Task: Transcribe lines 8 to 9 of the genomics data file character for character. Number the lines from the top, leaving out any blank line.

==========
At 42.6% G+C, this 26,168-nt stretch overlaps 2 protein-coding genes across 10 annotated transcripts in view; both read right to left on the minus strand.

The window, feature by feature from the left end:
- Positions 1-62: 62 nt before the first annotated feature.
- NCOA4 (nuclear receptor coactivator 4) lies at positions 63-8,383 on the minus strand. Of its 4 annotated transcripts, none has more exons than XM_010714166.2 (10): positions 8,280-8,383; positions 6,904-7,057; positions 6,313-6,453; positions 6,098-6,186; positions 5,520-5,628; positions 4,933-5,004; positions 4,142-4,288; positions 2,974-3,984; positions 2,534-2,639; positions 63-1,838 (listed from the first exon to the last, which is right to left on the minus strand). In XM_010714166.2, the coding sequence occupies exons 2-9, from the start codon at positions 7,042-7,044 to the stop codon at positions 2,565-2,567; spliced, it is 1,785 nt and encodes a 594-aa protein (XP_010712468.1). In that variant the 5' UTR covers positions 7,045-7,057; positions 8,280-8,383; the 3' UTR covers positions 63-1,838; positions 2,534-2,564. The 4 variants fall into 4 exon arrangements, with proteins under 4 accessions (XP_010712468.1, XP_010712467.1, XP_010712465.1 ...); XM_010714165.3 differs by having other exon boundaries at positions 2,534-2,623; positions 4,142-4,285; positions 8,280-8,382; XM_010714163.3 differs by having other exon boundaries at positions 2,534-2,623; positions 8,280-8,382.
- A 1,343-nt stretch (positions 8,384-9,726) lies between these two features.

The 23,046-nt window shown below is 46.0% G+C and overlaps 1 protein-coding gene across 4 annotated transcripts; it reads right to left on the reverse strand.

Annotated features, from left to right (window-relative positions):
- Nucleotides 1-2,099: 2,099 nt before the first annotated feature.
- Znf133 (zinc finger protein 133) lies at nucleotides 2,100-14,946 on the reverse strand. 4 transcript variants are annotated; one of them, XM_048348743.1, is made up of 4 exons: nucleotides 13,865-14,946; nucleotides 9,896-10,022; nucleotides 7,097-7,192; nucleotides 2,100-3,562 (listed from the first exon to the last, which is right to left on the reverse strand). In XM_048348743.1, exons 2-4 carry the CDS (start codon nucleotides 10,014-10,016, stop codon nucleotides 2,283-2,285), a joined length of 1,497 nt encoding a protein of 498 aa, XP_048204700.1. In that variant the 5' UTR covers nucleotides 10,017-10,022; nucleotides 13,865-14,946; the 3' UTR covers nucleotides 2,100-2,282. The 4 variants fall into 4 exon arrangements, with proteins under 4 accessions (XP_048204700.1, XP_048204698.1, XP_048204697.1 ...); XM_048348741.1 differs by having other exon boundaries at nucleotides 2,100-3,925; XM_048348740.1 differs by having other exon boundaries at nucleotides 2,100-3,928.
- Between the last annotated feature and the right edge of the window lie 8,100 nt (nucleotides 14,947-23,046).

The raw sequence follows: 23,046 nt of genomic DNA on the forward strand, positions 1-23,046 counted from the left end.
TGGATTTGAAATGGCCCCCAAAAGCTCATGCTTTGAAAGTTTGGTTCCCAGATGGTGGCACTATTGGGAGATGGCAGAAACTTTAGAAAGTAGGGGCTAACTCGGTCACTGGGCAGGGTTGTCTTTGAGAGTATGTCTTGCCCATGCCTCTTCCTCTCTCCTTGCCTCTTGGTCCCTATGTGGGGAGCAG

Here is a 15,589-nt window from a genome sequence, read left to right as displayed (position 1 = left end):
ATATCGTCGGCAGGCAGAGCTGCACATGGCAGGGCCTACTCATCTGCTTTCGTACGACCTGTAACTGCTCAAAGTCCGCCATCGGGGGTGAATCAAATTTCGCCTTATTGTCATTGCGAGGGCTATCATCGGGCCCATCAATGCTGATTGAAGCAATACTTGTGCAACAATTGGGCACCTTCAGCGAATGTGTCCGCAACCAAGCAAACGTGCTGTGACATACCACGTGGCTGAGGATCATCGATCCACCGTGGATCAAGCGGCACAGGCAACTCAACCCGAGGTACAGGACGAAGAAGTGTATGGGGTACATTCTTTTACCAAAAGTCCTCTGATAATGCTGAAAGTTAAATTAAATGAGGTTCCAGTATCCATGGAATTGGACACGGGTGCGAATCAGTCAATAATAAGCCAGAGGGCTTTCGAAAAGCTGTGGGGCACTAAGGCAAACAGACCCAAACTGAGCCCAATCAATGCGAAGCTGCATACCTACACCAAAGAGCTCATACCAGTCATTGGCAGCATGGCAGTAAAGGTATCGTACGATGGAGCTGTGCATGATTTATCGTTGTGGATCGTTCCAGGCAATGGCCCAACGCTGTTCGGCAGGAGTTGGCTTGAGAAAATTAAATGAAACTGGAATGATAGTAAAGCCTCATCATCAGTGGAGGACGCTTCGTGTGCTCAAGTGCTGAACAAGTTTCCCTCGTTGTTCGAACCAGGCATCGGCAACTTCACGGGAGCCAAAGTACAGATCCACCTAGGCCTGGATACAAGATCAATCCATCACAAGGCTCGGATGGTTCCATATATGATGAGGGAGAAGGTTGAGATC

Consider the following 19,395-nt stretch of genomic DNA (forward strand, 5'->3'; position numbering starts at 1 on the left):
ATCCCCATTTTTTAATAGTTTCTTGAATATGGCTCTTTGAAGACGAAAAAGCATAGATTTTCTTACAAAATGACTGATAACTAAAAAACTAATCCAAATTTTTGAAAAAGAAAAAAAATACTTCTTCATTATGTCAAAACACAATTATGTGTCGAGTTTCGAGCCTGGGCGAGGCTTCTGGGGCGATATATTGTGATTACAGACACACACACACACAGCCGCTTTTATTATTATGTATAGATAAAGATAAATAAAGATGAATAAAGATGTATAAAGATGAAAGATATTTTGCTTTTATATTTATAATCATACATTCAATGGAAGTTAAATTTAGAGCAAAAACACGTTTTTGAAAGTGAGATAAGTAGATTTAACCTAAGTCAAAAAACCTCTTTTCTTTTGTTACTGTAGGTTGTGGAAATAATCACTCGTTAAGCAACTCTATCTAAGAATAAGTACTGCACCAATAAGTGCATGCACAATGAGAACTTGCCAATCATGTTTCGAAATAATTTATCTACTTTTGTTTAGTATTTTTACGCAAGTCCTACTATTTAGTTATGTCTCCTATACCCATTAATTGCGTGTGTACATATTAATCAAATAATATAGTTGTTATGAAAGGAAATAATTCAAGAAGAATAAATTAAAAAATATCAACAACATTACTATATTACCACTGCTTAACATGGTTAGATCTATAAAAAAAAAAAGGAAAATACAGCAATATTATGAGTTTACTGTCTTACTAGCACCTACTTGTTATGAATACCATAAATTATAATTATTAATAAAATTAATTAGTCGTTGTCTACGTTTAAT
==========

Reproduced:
- Nucleotides 1-2,099: 2,099 nt before the first annotated feature.
- Znf133 (zinc finger protein 133) lies at nucleotides 2,100-14,946 on the reverse strand. 4 transcript variants are annotated; one of them, XM_048348743.1, is made up of 4 exons: nucleotides 13,865-14,946; nucleotides 9,896-10,022; nucleotides 7,097-7,192; nucleotides 2,100-3,562 (listed from the first exon to the last, which is right to left on the reverse strand). In XM_048348743.1, exons 2-4 carry the CDS (start codon nucleotides 10,014-10,016, stop codon nucleotides 2,283-2,285), a joined length of 1,497 nt encoding a protein of 498 aa, XP_048204700.1. In that variant the 5' UTR covers nucleotides 10,017-10,022; nucleotides 13,865-14,946; the 3' UTR covers nucleotides 2,100-2,282. The 4 variants fall into 4 exon arrangements, with proteins under 4 accessions (XP_048204700.1, XP_048204698.1, XP_048204697.1 ...); XM_048348741.1 differs by having other exon boundaries at nucleotides 2,100-3,925; XM_048348740.1 differs by having other exon boundaries at nucleotides 2,100-3,928.